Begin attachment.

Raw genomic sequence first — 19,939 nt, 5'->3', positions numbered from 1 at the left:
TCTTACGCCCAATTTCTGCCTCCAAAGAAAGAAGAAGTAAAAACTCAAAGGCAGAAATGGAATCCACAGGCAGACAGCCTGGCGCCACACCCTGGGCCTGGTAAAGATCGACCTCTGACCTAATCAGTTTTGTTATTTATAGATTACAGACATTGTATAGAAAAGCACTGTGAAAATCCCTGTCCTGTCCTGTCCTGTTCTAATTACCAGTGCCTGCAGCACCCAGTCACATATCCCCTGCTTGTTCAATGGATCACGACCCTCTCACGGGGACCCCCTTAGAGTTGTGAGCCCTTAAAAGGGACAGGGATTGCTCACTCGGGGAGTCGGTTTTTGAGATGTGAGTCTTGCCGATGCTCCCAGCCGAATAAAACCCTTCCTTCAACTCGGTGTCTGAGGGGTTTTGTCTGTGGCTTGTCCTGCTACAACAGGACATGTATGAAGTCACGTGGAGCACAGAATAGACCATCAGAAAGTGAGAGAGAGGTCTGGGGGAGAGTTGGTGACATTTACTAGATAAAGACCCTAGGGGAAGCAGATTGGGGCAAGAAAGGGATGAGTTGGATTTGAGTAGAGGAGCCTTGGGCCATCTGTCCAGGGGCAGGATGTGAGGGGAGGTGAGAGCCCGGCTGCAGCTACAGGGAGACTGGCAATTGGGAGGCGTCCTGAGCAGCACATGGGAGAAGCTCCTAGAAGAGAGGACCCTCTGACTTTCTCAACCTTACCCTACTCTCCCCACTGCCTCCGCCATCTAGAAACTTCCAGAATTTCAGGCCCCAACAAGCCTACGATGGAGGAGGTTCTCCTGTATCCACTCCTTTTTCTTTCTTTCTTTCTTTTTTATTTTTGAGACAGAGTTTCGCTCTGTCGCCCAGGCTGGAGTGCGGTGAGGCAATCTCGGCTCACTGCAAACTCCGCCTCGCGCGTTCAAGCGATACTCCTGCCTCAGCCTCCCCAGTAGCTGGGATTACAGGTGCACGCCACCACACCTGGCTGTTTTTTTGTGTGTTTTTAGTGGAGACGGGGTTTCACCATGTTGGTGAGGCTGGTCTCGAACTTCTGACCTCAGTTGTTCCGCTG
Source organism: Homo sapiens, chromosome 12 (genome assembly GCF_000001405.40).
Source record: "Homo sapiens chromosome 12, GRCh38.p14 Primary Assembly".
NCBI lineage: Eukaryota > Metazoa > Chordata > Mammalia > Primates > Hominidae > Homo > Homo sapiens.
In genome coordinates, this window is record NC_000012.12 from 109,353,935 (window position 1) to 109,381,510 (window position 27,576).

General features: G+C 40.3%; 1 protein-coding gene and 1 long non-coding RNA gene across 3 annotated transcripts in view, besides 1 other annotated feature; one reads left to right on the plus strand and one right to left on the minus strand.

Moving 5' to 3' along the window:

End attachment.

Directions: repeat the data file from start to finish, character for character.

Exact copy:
Raw genomic sequence first — 19,939 nt, 5'->3', positions numbered from 1 at the left:
TCTTACGCCCAATTTCTGCCTCCAAAGAAAGAAGAAGTAAAAACTCAAAGGCAGAAATGGAATCCACAGGCAGACAGCCTGGCGCCACACCCTGGGCCTGGTAAAGATCGACCTCTGACCTAATCAGTTTTGTTATTTATAGATTACAGACATTGTATAGAAAAGCACTGTGAAAATCCCTGTCCTGTCCTGTCCTGTTCTAATTACCAGTGCCTGCAGCACCCAGTCACATATCCCCTGCTTGTTCAATGGATCACGACCCTCTCACGGGGACCCCCTTAGAGTTGTGAGCCCTTAAAAGGGACAGGGATTGCTCACTCGGGGAGTCGGTTTTTGAGATGTGAGTCTTGCCGATGCTCCCAGCCGAATAAAACCCTTCCTTCAACTCGGTGTCTGAGGGGTTTTGTCTGTGGCTTGTCCTGCTACAACAGGACATGTATGAAGTCACGTGGAGCACAGAATAGACCATCAGAAAGTGAGAGAGAGGTCTGGGGGAGAGTTGGTGACATTTACTAGATAAAGACCCTAGGGGAAGCAGATTGGGGCAAGAAAGGGATGAGTTGGATTTGAGTAGAGGAGCCTTGGGCCATCTGTCCAGGGGCAGGATGTGAGGGGAGGTGAGAGCCCGGCTGCAGCTACAGGGAGACTGGCAATTGGGAGGCGTCCTGAGCAGCACATGGGAGAAGCTCCTAGAAGAGAGGACCCTCTGACTTTCTCAACCTTACCCTACTCTCCCCACTGCCTCCGCCATCTAGAAACTTCCAGAATTTCAGGCCCCAACAAGCCTACGATGGAGGAGGTTCTCCTGTATCCACTCCTTTTTCTTTCTTTCTTTCTTTTTTATTTTTGAGACAGAGTTTCGCTCTGTCGCCCAGGCTGGAGTGCGGTGAGGCAATCTCGGCTCACTGCAAACTCCGCCTCGCGCGTTCAAGCGATACTCCTGCCTCAGCCTCCCCAGTAGCTGGGATTACAGGTGCACGCCACCACACCTGGCTGTTTTTTTGTGTGTTTTTAGTGGAGACGGGGTTTCACCATGTTGGTGAGGCTGGTCTCGAACTTCTGACCTCAGTTGTTCCGCTG
Source organism: Homo sapiens, chromosome 12 (genome assembly GCF_000001405.40).
Source record: "Homo sapiens chromosome 12, GRCh38.p14 Primary Assembly".
NCBI lineage: Eukaryota > Metazoa > Chordata > Mammalia > Primates > Hominidae > Homo > Homo sapiens.
In genome coordinates, this window is record NC_000012.12 from 109,353,935 (window position 1) to 109,381,510 (window position 27,576).

General features: G+C 40.3%; 1 protein-coding gene and 1 long non-coding RNA gene across 3 annotated transcripts in view, besides 1 other annotated feature; one reads left to right on the plus strand and one right to left on the minus strand.

Moving 5' to 3' along the window: